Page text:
Genetics most often causes balding and bald spots, but infections and autoimmune diseases are sometimes at fault. Fortunately, there are many cures.
There are multiple disease conditions that can lead to women and men’s hair loss – some permanent, most temporary – and it should be no surprise that those of a dermatological nature are a bit easier to spot. After all, the literal roots of hair grow from the scalp, which is specialized skin. Problems in the skin can disrupt the “ground” from which hair grows.
But to be clear, most hair loss is attributable to genetics, such as male pattern baldness and its female equivalent, androgenetic alopecia. These are not diseases but instead genetically induced conditions and, as is evident, quite common. The local hair loss specialists usually provide hair loss treatments or hair loss solutions depending on the condition. These solutions and treatments could include laser hair loss therapy, hair restoration surgery or nonsurgical hair systems.
Skin diseases that can lead to hair loss conditions come in a variety of types. Here are the most common of those diseases and infectious agents:
Seborrheic dermatitis/Dandruff – Essentially this spans the range of mild dandruff (small skin flakes) to the more severe form that involves patches of discolored skin. Hair loss occurs with these patches, made worse by scratching (which can add infections). It can be reversed when the dermatitis is brought under control.
Ringworm/Tinea capitis fungus – For starters, this has nothing to do with worms. It’s a contagious fungal infection that is spread with a shared use of hats, towels, pillowcases, combs, etc. Affected patches might have hair breakage at the scalp. Left untreated, it can lead to permanent hair loss.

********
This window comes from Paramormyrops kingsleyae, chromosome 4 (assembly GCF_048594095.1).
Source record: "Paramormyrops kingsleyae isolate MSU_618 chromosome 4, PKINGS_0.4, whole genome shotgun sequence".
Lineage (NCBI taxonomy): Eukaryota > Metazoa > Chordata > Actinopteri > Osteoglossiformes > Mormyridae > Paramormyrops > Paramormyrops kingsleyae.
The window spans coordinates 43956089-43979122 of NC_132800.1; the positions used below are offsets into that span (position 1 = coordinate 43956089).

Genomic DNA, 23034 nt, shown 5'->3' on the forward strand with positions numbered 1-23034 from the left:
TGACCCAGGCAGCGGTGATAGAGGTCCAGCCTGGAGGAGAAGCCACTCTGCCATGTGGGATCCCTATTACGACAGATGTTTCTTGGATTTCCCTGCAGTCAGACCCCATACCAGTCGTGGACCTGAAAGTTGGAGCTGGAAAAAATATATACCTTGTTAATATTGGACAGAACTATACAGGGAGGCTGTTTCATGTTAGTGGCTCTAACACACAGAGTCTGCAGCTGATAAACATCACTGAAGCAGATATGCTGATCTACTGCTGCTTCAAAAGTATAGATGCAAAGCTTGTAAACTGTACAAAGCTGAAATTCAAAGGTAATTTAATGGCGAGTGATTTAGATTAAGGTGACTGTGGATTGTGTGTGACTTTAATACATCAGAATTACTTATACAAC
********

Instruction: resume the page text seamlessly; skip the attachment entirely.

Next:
Psoriasis – A fairly common condition (it affects approximately 7.4 million people in the US), it can affect skin all over the body. But when it inhabits the scalp, which the American Academy of Dermatology says happens in about half of all cases, it causes scaling known as plaques and temporary hair loss – largely from scratching. Over-the-counter and prescriptive medications can curtail psoriasis, however there is no absolute cure.
Lichen Planus – Basically a type of skin rash related to an immune system response (triggered perhaps by infections, allergens, stress or genetics, although these are only speculative and not scientifically backed). The condition is not considered serious and there are a number of treatments for it.
Scleroderma – Another immunity-related skin and connective tissue disease, left untreated it can cause scarring on the scalp that will not support hair follicles. It is characterized by a hardening of the skin.
Follicle infections from tugging and trauma – Based in a compulsive psychological disorder where the individual cannot resist pulling hair out of his or her scalp (or body hair), the condition is known as trichotillomania. It can lead to permanent hair loss due to secondary infections that invade the traumatized scalp.
It’s a battlefield out there where it comes to infections and conditions that might cause hair damage and hair loss. Your best defense is to pay attention to your scalp, and that of those around you, and to see a medical professional if something doesn’t look right. An early intervention can minimize or even eliminate the problem.